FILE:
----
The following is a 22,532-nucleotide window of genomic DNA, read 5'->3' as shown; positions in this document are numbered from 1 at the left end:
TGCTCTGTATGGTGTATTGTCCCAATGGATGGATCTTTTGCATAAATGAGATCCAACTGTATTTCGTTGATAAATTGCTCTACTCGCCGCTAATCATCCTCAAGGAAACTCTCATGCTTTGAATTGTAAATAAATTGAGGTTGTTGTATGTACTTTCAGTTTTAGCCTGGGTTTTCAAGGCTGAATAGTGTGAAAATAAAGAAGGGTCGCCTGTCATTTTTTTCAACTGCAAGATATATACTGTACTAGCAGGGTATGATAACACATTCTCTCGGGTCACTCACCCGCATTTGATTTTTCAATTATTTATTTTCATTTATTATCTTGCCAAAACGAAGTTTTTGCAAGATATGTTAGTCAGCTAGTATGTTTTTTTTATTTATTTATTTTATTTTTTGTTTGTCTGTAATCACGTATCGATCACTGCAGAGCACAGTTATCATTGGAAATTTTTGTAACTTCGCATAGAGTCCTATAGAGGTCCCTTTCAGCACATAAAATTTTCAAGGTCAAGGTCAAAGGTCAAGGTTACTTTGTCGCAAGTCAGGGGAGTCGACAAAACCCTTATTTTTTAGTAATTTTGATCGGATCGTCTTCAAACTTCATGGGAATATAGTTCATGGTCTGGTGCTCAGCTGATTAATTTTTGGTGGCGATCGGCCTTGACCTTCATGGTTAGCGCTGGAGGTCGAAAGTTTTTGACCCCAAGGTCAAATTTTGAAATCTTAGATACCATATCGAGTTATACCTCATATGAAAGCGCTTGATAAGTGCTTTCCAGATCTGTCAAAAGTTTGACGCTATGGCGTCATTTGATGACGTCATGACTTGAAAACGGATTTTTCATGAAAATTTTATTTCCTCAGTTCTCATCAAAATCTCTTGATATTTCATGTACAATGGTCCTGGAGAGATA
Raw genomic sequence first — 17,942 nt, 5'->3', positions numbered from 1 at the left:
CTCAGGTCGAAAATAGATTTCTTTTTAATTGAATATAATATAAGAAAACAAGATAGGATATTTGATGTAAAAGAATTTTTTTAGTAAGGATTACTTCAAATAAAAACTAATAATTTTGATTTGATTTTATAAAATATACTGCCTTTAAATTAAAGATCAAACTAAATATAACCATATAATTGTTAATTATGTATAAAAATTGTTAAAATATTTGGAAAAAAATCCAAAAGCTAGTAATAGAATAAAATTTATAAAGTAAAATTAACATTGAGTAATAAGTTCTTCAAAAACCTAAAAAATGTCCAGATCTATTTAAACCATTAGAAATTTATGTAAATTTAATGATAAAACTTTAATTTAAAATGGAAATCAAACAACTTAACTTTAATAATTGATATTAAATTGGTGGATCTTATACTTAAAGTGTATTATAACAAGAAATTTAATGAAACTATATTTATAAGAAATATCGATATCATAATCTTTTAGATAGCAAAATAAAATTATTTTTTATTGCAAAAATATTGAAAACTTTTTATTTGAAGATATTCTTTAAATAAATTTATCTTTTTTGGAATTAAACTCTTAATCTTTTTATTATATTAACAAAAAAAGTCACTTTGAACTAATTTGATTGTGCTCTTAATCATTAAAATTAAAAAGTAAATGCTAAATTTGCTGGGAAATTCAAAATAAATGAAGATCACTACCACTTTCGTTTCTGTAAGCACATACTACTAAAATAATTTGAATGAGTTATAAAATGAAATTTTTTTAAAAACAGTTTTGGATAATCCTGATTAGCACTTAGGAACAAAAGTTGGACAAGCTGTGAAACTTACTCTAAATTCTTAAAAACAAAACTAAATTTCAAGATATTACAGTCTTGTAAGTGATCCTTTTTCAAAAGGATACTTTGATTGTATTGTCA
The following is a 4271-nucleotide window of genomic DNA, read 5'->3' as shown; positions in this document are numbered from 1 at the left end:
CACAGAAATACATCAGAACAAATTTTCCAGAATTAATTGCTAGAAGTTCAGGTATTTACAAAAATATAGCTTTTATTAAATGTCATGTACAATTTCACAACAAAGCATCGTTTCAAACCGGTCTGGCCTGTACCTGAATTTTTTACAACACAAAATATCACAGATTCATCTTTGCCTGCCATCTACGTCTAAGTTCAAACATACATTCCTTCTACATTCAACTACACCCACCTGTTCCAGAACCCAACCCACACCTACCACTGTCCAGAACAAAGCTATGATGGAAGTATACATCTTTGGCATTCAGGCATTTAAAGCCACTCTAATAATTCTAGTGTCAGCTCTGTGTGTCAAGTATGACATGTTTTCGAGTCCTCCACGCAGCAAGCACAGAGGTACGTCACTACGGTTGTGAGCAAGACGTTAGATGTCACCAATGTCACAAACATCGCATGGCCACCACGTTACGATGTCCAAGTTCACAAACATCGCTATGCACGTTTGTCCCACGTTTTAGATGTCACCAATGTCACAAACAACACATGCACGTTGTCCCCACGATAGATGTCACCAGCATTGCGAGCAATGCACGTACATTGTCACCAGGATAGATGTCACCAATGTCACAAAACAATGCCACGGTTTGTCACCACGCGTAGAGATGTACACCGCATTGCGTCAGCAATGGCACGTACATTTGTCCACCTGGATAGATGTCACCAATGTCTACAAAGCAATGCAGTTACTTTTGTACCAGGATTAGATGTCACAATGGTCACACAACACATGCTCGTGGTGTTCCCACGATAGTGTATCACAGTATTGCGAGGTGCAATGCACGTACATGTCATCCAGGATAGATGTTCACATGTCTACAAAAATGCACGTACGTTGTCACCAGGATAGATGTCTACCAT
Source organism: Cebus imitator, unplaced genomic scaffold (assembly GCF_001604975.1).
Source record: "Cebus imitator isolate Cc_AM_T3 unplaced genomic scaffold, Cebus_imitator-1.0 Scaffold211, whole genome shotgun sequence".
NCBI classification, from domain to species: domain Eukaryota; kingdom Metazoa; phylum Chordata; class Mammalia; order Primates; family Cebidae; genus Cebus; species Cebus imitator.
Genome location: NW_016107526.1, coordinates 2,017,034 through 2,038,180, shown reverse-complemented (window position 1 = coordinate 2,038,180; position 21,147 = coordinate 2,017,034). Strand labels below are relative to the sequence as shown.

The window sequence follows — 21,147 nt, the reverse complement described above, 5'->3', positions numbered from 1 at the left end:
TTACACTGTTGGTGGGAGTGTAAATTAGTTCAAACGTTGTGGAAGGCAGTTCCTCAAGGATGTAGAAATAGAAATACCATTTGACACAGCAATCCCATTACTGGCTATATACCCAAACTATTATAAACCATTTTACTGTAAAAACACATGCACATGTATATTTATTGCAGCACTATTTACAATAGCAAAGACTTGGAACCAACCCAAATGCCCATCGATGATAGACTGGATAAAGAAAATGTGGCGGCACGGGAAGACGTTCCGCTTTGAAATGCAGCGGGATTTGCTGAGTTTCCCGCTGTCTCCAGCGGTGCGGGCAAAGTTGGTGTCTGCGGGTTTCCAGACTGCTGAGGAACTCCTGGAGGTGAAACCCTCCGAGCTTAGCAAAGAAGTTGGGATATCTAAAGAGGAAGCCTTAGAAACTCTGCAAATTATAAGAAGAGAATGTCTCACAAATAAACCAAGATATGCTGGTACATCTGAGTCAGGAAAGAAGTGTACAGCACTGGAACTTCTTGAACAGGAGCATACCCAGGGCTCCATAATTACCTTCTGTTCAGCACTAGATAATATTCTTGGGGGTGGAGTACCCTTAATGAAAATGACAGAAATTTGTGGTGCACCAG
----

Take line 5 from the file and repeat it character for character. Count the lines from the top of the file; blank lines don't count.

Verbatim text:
The following is a 4271-nucleotide window of genomic DNA, read 5'->3' as shown; positions in this document are numbered from 1 at the left end: